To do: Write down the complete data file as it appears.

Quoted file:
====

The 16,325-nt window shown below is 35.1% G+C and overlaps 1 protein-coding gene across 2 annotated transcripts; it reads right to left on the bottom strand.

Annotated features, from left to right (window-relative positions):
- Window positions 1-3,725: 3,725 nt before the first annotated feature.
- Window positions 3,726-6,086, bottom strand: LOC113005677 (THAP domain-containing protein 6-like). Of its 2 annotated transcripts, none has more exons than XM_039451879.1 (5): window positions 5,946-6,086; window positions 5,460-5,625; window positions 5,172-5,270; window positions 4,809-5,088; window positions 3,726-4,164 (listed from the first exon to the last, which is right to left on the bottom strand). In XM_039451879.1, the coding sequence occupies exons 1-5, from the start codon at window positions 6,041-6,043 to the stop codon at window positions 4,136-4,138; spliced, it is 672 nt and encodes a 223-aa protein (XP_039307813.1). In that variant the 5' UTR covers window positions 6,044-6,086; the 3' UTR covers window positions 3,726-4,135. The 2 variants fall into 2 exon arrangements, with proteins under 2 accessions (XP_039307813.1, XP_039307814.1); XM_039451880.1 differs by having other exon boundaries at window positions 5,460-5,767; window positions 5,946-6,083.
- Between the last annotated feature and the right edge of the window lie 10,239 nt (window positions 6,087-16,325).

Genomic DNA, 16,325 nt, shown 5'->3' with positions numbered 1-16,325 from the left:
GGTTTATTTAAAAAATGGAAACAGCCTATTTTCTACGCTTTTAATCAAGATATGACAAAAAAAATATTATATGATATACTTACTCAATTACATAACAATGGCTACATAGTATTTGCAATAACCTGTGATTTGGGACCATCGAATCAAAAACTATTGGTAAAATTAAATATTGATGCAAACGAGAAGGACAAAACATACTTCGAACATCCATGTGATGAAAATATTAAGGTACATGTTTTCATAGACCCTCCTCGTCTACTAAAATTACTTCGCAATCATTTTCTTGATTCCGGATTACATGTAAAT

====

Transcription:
The 16,325-nt window shown below is 35.1% G+C and overlaps 1 protein-coding gene across 2 annotated transcripts; it reads right to left on the bottom strand.

Annotated features, from left to right (window-relative positions):
- Window positions 1-3,725: 3,725 nt before the first annotated feature.
- Window positions 3,726-6,086, bottom strand: LOC113005677 (THAP domain-containing protein 6-like). Of its 2 annotated transcripts, none has more exons than XM_039451879.1 (5): window positions 5,946-6,086; window positions 5,460-5,625; window positions 5,172-5,270; window positions 4,809-5,088; window positions 3,726-4,164 (listed from the first exon to the last, which is right to left on the bottom strand). In XM_039451879.1, the coding sequence occupies exons 1-5, from the start codon at window positions 6,041-6,043 to the stop codon at window positions 4,136-4,138; spliced, it is 672 nt and encodes a 223-aa protein (XP_039307813.1). In that variant the 5' UTR covers window positions 6,044-6,086; the 3' UTR covers window positions 3,726-4,135. The 2 variants fall into 2 exon arrangements, with proteins under 2 accessions (XP_039307813.1, XP_039307814.1); XM_039451880.1 differs by having other exon boundaries at window positions 5,460-5,767; window positions 5,946-6,083.
- Between the last annotated feature and the right edge of the window lie 10,239 nt (window positions 6,087-16,325).

Genomic DNA, 16,325 nt, shown 5'->3' with positions numbered 1-16,325 from the left:
GGTTTATTTAAAAAATGGAAACAGCCTATTTTCTACGCTTTTAATCAAGATATGACAAAAAAAATATTATATGATATACTTACTCAATTACATAACAATGGCTACATAGTATTTGCAATAACCTGTGATTTGGGACCATCGAATCAAAAACTATTGGTAAAATTAAATATTGATGCAAACGAGAAGGACAAAACATACTTCGAACATCCATGTGATGAAAATATTAAGGTACATGTTTTCATAGACCCTCCTCGTCTACTAAAATTACTTCGCAATCATTTTCTTGATTCCGGATTACATGTAAAT